SALT LAKE CITY — Salt Lake City fire investigators said Monday night's fire in the LDS Conference Center started near a bank of batteries.
The fire at The Church of Jesus Christ of Latter-day Saints' Conference Center, 60 N. West Temple, started in a mechanical room about 8:15 p.m.
The room is directly above the pulpit in the main conference area, said Salt Lake fire spokesman Jasen Asay. The batteries are used as a backup that kick on when the generator needs to start, such as after a power failure, he said.
Although they know where the fire started, investigators still did not know how it started.
Two overhead sprinklers doused the fire quickly. But thousands of gallons of water poured into the conference center, Asay said.
"The water from the ceiling sprinklers fell mostly on the first 10 or so rows in the conference center. Firefighters draped tarps over several seats and camera equipment. They also moved television screens away from the water," according to a prepared statement from the fire department.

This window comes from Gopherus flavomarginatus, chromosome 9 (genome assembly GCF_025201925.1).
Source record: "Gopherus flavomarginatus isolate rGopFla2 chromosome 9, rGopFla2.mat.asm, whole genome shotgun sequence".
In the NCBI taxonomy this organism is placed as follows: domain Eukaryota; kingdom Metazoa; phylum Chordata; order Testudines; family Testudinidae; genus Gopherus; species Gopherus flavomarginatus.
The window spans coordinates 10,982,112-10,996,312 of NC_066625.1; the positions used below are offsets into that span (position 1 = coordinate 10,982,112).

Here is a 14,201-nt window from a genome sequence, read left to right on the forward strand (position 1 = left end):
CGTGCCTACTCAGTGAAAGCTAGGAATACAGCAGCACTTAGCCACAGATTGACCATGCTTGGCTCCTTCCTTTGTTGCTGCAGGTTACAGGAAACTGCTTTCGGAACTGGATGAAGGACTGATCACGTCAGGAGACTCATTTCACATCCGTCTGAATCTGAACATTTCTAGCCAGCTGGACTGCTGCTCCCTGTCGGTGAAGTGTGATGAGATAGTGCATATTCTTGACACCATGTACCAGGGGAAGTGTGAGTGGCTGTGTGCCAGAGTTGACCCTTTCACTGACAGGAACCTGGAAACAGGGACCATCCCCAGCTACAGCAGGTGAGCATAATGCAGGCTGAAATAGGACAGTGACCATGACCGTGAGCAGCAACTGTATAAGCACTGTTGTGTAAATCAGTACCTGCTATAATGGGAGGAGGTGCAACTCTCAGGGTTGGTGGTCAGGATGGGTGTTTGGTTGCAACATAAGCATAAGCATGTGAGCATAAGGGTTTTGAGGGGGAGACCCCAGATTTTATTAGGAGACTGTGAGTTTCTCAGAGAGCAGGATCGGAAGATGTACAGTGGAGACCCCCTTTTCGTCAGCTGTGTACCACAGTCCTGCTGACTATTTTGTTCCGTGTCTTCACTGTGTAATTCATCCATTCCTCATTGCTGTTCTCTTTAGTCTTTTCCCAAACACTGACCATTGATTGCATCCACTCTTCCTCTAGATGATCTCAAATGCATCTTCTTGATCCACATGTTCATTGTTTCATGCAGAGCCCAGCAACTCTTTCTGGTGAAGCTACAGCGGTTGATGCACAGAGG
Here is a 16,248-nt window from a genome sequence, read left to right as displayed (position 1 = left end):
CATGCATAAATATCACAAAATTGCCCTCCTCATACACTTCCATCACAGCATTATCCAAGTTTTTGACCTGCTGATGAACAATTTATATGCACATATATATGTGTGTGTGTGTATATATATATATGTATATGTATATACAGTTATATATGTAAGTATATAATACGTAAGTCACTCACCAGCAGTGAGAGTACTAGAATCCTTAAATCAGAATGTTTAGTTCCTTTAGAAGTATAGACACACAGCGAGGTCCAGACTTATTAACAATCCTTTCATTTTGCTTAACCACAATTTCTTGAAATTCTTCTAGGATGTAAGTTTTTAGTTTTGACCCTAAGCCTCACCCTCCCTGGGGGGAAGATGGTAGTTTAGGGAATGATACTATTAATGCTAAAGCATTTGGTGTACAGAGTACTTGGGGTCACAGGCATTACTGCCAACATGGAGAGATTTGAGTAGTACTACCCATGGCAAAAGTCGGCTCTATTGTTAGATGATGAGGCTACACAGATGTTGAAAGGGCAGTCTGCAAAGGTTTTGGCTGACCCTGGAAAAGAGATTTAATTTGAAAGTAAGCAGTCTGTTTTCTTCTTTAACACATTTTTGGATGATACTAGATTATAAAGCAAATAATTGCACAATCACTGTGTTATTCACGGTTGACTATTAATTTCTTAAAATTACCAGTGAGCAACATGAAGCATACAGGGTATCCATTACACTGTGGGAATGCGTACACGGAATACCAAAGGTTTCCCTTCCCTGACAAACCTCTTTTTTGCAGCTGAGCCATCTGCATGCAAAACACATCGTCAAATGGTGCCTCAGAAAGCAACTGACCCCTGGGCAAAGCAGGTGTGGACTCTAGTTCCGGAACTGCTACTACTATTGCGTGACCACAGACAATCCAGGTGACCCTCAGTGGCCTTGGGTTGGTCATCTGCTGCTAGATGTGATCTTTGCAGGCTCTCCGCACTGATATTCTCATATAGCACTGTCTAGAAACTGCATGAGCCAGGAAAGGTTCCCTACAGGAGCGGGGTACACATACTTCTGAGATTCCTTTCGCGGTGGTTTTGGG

The LDS Church released a brief statement Tuesday saying the damage wasn't as bad as originally reported.9 comments on this story
"The fire at the church Conference Center was limited to a backup power supply cabinet in an electrical control room above the main auditorium," according to the statement. "Water overflow to the auditorium floor below was limited to a 50-foot area in front of the podium but did not cause significant damage. Water in the affected area has been extracted and fans are being used to dry the carpet and chairs."
No damage estimate was provided.
Salt Lake firefighters completed their work about 10:30 p.m. Monday and turned the remaining cleanup over to LDS Church maintenance crews, Asay said.
No one was injured in the incident.
The Conference Center is home of the twice-yearly general conferences of the LDS Church. Other church and community events are held there throughout the year, including concerts of the Mormon Tabernacle Choir. Construction of the 21,000-seat venue was completed in 2000.